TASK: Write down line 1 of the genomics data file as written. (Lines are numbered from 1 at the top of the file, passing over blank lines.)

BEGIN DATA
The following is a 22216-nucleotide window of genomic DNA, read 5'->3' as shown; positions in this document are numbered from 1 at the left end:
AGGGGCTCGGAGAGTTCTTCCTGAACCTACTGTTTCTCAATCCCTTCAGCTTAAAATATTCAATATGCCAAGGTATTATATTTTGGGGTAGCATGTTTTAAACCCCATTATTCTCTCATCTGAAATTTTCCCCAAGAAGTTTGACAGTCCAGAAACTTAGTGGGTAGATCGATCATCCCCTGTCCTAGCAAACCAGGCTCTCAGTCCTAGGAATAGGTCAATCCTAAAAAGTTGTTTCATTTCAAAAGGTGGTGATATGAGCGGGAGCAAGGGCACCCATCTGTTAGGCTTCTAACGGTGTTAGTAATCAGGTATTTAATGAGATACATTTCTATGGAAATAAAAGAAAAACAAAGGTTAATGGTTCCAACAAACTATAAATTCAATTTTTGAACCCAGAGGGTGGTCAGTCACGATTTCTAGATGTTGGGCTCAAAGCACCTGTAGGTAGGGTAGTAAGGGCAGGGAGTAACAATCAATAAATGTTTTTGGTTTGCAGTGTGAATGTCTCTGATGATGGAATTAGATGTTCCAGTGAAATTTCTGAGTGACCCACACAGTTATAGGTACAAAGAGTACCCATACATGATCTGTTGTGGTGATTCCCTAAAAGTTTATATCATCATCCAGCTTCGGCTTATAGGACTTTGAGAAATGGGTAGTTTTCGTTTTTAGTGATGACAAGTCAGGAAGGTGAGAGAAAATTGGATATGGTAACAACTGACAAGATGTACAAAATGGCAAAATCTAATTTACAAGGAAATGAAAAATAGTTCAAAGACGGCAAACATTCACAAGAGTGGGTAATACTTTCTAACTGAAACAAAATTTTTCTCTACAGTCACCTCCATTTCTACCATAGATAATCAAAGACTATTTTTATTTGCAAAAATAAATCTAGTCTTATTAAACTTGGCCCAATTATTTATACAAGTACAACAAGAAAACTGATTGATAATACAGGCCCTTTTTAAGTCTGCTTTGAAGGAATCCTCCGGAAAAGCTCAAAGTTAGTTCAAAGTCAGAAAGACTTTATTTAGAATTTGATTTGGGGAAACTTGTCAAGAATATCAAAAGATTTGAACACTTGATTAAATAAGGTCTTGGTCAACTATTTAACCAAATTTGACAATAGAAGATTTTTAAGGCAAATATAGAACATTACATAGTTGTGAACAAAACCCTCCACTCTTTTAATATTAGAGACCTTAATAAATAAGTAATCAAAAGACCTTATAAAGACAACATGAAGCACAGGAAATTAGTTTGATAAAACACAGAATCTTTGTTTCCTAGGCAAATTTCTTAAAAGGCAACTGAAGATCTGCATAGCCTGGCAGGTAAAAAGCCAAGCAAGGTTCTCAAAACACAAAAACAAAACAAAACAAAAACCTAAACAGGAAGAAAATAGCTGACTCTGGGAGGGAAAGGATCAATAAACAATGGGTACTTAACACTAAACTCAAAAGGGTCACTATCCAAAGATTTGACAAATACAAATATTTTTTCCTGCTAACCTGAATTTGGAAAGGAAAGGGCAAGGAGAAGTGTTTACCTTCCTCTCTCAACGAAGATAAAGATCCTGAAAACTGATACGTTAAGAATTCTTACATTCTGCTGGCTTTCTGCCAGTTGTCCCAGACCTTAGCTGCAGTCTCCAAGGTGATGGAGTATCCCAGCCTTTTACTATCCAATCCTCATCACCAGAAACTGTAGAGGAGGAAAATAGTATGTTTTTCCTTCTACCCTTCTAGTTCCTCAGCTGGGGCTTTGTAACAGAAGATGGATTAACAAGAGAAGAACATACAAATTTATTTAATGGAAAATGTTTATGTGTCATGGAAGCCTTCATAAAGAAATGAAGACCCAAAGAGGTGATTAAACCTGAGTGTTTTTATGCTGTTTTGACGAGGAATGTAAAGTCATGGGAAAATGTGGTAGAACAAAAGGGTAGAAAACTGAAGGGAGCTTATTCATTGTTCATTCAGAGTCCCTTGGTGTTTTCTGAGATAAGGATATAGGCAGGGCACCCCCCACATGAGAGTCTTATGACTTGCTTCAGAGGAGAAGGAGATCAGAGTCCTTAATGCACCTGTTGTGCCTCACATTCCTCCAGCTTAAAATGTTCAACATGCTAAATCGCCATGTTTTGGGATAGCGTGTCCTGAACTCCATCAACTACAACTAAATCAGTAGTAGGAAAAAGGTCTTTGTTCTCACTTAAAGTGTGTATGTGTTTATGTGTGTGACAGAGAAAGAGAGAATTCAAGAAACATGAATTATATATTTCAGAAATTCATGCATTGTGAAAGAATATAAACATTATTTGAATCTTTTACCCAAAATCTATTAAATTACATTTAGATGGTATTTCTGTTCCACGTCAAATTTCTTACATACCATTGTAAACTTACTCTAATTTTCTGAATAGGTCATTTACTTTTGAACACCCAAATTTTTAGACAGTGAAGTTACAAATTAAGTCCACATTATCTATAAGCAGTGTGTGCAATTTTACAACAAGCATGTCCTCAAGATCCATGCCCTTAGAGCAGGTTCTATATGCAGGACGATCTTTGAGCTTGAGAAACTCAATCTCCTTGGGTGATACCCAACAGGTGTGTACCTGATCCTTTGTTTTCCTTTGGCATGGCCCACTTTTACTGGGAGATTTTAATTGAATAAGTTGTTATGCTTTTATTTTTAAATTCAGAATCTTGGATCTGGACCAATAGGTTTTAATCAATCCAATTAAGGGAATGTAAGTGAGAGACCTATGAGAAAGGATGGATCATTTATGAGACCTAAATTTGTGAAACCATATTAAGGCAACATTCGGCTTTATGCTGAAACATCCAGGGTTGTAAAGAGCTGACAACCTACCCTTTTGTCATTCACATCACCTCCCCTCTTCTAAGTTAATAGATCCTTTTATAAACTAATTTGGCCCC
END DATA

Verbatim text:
The following is a 22216-nucleotide window of genomic DNA, read 5'->3' as shown; positions in this document are numbered from 1 at the left end: